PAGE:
By Dennis Beck on Sep 27, 2009

I fully agree with the Fool. The Fedx business model for printing is not working. They have dropped the Kinkos name in favor of FedX office. This was done at considerable cost and was necessitated by the fact that their stores or just not working. UPS is just entering the same type of low profit margin jobs as Fedx. UPS is selling its b/w copies for .03 cents. The best price cost to produce the job, not considering overhead, would be about .01. When you take into account real overhead including,heat, electricity, labor,boxing,delivery etc.what is left is not much if anything. In fact at .03 cents I think they are really losing money. Their color copies on #28 laser sells for .35. Any good small print shop can beat that by .10 cents. Not to mention you can get .08 color copies on line. So their b/w are too cheap and their color is to expense. A formula for going out of business. Forget about real printing-litho-they just don't have it. We get about 10 to 20 customers a year who have been very and I mean very disappointed with Kinkos. Frankly, UPS is good for my business as I am sure we will get more customers as we did with FedX Kinkos. We have been in the printing business for almost 30 years. We have seen shops come and go. We have bought other shops and combined them with ours. We have learned that a very simple rule-as side from personal service and customer satisfaction. We stay in business because we price our jobs correctly. We price our jobs to make make money. If you don't do that you will go out of business. UPS and FedX don't do that. They just don't know how to-because they are in the shipping business.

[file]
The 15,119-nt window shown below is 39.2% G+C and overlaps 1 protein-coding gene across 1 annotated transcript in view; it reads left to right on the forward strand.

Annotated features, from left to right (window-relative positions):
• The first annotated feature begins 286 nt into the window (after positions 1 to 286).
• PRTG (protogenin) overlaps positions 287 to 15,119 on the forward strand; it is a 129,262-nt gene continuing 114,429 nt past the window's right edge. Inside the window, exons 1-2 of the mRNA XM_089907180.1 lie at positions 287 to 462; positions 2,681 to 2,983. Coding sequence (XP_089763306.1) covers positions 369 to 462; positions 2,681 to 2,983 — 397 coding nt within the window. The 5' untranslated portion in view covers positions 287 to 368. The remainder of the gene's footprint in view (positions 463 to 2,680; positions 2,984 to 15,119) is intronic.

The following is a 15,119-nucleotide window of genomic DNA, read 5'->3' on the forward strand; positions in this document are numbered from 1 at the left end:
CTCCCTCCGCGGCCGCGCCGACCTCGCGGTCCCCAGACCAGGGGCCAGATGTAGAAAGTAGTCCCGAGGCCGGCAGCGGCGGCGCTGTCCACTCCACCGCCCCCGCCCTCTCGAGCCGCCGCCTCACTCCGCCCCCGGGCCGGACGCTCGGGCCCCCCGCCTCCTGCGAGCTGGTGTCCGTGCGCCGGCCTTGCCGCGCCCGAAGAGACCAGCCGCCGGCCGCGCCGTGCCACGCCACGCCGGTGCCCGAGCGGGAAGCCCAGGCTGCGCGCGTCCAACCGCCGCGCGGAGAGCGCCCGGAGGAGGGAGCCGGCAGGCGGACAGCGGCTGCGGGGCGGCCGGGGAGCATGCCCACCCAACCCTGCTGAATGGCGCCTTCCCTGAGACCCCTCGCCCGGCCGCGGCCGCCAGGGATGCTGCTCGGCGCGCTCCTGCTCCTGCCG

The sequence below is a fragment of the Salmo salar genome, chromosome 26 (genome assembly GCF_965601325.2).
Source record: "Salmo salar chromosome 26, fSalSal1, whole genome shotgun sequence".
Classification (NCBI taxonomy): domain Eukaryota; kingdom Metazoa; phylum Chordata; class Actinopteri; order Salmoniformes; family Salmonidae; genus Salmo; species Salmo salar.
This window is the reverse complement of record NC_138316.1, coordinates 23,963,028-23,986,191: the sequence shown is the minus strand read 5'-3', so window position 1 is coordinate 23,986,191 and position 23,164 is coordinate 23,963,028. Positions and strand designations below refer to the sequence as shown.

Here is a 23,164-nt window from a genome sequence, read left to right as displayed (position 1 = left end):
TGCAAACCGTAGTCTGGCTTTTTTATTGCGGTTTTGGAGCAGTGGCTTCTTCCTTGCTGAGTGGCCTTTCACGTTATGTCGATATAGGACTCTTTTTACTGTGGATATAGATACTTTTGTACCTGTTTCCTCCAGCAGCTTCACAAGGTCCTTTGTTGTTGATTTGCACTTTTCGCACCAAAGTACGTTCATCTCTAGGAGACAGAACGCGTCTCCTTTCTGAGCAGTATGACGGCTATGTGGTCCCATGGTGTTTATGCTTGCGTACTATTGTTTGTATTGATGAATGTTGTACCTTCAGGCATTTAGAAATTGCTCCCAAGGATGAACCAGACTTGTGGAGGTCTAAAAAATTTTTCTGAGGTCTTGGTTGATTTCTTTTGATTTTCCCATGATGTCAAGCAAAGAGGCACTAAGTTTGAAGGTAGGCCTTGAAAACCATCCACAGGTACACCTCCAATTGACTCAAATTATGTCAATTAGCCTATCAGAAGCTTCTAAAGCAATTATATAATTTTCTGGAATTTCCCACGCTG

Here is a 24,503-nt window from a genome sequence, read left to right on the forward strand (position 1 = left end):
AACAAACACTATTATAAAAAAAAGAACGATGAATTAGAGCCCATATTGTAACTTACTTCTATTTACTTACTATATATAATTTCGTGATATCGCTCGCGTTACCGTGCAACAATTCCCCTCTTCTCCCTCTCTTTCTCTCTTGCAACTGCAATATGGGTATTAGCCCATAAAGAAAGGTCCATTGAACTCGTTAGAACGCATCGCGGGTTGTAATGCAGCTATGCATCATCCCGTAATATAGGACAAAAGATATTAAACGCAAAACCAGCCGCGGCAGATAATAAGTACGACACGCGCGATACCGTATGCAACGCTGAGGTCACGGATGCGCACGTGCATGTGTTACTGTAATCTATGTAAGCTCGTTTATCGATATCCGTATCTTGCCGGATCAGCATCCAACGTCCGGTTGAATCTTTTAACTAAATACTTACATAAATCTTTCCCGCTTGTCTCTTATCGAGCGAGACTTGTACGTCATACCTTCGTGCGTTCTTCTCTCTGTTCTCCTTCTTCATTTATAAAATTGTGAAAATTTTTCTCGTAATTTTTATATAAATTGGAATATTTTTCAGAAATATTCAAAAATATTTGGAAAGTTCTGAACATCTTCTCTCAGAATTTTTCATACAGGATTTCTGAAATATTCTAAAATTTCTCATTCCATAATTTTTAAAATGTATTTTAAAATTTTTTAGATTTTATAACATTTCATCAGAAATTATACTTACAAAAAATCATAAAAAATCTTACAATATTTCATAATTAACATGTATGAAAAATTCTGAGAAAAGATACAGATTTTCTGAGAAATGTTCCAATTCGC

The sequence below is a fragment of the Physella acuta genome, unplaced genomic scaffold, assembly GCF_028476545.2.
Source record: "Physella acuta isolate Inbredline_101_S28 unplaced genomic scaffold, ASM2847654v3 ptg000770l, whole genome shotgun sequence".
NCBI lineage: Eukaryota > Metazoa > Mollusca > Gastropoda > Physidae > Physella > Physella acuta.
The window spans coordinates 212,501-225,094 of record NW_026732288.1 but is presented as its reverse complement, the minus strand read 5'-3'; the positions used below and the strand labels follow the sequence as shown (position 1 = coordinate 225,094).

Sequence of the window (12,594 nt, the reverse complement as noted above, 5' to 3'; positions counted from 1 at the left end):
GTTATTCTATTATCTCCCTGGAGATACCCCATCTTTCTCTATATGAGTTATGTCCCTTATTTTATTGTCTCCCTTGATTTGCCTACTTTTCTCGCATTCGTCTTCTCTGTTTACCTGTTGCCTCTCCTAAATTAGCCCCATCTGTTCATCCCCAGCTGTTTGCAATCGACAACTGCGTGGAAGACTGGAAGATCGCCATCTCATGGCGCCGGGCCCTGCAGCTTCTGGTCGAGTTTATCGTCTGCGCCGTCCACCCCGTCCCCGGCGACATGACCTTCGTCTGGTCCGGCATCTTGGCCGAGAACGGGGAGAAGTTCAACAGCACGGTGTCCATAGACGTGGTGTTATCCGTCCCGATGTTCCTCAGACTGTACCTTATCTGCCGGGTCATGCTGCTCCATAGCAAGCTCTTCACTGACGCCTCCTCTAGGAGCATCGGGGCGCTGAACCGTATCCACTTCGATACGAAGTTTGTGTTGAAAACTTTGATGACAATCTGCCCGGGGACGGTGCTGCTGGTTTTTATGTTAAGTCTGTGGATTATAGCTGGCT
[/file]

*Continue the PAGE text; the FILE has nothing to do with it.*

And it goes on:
By George Edwards on Sep 28, 2009

While I agree with some of Mr. Beck's comments, he misses the mark on several key points. The quick copy market at FedEx Office has always been a lost leader for FedEx: FedEx bought Kinko's primarily as a quick brick and mortar solution to UPS buying Mailboxes Etc. They needed many locations where people could frisbee (just throw a package on the counter and leave) all the way to custom packaging. There have been many discussions about was the Kinko's purchase a wise one or not, if you look at it from the shipping side of things, it was a bonanza. Commoditized work: Economies of scale now rule in the quick print market. While FedEx Office has never dominated in this segment, they are improving in this area. With large production centers across the country and true offset capability as well, they can compete effectively in the print market. Customer Base: FedEx Office is going after a distinctive segment of the printing market, what I like to call RPCs... Retail Printing Consumers. They want the comfort of a big box/traditional retail experience, and our not as concerned about the price. Just like Mr. Beck's business, FedEx Office has a core group of rabid fans that will use them no matter what. With all this being said, why then doesn't FedEx Office put all other printers out of business. Where FedEx Office has struggled is in trying to understand itself, the market, and react rapidly to change.


By Michael Jahn on Sep 28, 2009